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New bacteria in cystic fibrosis

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In recent years new, or relatively new, bacterial isolates have been obtained from patients with cystic fibrosis (CF). They include Burkholderia cepacia, Stenotrophomonas maltophilia, Achromobacter xylosidans, and Mycobacterium avium complex. Three papers in Thorax have added to knowledge about the occurrence and clinical significance of the first two of these organisms.

S maltophilia (previously known as Pseudomonas, or Xanthomonas, maltophilia) is a Gram-negative, non-fermenting rod found in the airways of CF patients and with widespread antibiotic resistance. Its importance as a pathogen has been unclear. A cohort study based on the US CF Foundation National Patient Registry (CH Goss and colleagues.

) has shown no correlation between S maltophilia colonisation and progression of lung disease. Among 20 755 patients aged 6 years or older (median age at entry 13.8 years) 2739 (13%) had at least one positive culture for S maltophilia. Patients colonised with the organism had worse lung function (FEV1 adjusted for sex, height, and age) but S maltophilia positivity did not influence the rate of decline in lung function after adjustment for confounding factors. The effect of treatment for S maltophilia needs to be assessed.

Organisms of the Burkholderia cepacia complex can cause serious lung infection in CF patients. There are nine B cepacia complex species, the commonest of which is B cenocepacia. The ET12 strain of B cenocepacia has been isolated from patients in Canada and the UK but the PHDC strain has been confined to the USA. Now workers in Ghent, Belgium (T Coenye and colleagues.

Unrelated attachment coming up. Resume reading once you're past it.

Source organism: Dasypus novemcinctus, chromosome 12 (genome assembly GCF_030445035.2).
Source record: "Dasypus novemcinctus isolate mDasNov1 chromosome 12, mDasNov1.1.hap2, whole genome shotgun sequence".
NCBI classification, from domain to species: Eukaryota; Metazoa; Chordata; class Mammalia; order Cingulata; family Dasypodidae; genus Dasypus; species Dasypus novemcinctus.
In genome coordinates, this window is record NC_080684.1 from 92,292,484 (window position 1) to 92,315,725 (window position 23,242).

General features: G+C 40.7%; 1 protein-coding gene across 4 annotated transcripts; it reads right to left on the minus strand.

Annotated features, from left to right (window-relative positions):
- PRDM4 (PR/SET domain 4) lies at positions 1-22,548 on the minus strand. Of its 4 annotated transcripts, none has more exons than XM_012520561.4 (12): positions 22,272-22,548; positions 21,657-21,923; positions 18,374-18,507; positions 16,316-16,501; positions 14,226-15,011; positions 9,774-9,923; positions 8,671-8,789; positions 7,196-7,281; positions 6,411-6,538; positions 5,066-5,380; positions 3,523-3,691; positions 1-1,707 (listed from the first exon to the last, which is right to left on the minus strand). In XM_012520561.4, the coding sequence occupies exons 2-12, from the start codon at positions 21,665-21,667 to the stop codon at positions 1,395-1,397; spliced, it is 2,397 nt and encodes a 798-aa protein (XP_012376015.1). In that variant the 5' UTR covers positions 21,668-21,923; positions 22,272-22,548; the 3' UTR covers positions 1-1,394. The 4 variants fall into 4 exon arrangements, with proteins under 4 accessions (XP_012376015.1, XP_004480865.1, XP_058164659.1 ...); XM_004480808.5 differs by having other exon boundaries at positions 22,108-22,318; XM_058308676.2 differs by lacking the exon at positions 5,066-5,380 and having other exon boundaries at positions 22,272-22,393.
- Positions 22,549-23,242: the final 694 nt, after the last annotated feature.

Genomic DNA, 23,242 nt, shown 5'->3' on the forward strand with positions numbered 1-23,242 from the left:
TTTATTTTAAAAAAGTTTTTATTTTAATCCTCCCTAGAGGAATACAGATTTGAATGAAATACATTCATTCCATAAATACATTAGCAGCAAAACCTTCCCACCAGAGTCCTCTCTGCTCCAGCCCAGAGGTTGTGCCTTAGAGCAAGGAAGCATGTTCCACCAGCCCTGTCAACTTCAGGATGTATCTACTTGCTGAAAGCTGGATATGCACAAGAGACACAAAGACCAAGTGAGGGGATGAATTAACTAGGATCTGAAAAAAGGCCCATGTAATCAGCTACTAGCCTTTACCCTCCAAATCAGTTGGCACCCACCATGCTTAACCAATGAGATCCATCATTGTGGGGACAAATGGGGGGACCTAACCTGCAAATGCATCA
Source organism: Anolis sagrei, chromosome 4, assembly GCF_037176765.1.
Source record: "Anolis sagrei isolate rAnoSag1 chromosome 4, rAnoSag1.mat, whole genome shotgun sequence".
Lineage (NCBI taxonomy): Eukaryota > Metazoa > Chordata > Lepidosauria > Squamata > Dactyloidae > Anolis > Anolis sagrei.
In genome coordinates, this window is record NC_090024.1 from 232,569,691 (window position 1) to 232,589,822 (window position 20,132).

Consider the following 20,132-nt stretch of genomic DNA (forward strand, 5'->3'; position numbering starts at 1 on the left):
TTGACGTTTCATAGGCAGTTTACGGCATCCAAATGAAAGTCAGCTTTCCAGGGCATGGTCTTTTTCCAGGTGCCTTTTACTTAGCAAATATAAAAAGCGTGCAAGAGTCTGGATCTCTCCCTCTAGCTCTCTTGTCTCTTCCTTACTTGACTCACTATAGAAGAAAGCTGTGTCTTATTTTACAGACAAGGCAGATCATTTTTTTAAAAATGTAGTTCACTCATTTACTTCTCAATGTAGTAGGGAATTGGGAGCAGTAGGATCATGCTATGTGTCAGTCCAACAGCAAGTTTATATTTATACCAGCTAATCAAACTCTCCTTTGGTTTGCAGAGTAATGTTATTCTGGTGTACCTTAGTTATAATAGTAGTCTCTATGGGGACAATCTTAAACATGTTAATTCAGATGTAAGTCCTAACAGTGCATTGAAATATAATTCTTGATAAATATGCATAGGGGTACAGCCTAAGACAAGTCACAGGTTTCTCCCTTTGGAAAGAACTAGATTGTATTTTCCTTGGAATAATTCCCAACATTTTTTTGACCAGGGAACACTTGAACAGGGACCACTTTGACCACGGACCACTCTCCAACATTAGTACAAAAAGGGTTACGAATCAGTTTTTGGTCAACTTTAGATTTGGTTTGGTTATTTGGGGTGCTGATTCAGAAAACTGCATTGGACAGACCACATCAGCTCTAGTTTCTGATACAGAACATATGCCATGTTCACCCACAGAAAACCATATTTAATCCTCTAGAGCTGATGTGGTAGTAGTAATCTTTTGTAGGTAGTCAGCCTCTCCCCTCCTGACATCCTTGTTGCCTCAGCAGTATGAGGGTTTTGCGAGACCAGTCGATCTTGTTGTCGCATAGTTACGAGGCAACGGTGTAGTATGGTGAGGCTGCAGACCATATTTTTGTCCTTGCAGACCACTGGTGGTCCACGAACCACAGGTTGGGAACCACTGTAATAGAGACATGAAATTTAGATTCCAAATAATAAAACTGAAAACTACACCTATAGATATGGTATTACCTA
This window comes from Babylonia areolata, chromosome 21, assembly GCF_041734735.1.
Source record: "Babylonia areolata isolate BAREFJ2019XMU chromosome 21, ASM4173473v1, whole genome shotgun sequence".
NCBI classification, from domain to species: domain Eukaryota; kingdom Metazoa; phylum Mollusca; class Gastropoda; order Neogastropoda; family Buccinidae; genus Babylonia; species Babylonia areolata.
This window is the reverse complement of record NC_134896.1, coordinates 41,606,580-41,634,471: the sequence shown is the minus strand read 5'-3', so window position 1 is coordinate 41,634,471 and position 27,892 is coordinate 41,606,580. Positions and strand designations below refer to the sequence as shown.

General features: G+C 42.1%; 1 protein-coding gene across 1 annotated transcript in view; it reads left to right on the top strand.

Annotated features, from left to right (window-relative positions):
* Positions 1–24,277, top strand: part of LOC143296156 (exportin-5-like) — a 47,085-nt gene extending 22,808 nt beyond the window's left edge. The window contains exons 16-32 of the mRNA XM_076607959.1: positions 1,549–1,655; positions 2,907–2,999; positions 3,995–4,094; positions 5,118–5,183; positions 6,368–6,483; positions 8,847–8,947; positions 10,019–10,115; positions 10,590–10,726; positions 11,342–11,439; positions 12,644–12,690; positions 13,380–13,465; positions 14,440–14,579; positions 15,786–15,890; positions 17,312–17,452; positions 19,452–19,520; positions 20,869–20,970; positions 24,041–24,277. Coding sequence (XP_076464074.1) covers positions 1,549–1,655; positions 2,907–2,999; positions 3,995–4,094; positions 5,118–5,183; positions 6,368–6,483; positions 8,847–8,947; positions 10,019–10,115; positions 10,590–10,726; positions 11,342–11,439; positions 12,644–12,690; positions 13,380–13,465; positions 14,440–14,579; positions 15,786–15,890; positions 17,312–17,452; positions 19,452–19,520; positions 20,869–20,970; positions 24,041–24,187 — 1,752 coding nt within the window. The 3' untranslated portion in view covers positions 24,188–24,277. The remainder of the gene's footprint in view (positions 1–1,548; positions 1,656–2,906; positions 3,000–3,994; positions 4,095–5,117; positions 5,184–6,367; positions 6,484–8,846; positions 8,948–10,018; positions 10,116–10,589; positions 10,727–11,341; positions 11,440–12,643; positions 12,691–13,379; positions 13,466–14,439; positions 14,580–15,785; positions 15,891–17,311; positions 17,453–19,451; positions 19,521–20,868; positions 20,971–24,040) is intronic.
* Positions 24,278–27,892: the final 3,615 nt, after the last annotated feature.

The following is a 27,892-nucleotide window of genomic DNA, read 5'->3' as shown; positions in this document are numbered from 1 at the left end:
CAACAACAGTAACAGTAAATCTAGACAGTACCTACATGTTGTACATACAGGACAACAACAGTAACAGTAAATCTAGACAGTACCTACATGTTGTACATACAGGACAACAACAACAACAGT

) have examined 796 B cenocepacia isolates and found that on randomly amplified polymorphic DNA (RAPD) typing, 19 European isolates were similar to 14 US reference isolates for the PHDC strain. Rep-PCR using the BOX-A1R primer (BOX-PCR) confirmed that the European isolates (from eighteen recent clinical samples from CF patients in France and Italy and one urine sample in the UK from 1964) were of the same clone as the PHDC strain. The PHDC strain is present on both sides of the Atlantic ocean.

Researchers at a Manchester centre for adults with CF (AM Jones and colleagues.

) have studied the two most common species (genomovars) of the B cepacia complex—B cenocepacia and B multivorans. Forty-nine patients had been infected with either B cenocepacia (33) or B multivorans (16). Chronic infection ensued in 31/33 and 8/16 respectively. One-year survival among patients chronically infected with B cenocepacia was reduced compared with their Pseudomonas aeruginosa-infected controls (80% vs 100%) whereas among patients infected with Bmultivorans survival was the same as among their P aeruginosa-infected controls (100%). The rates of 5-year survival were 67% vs 85% (B cenocepacia vs P aeruginosa) and 75% vs 75% (B multivorans vs P aeruginosa).

S maltophilia is not associated with more rapid decline in lung function; B cenocepacia strain PHDC has crossed the Atlantic; and B cenocepacia, but not B multivorans, is associated with reduced survival compared with P aeruginosa.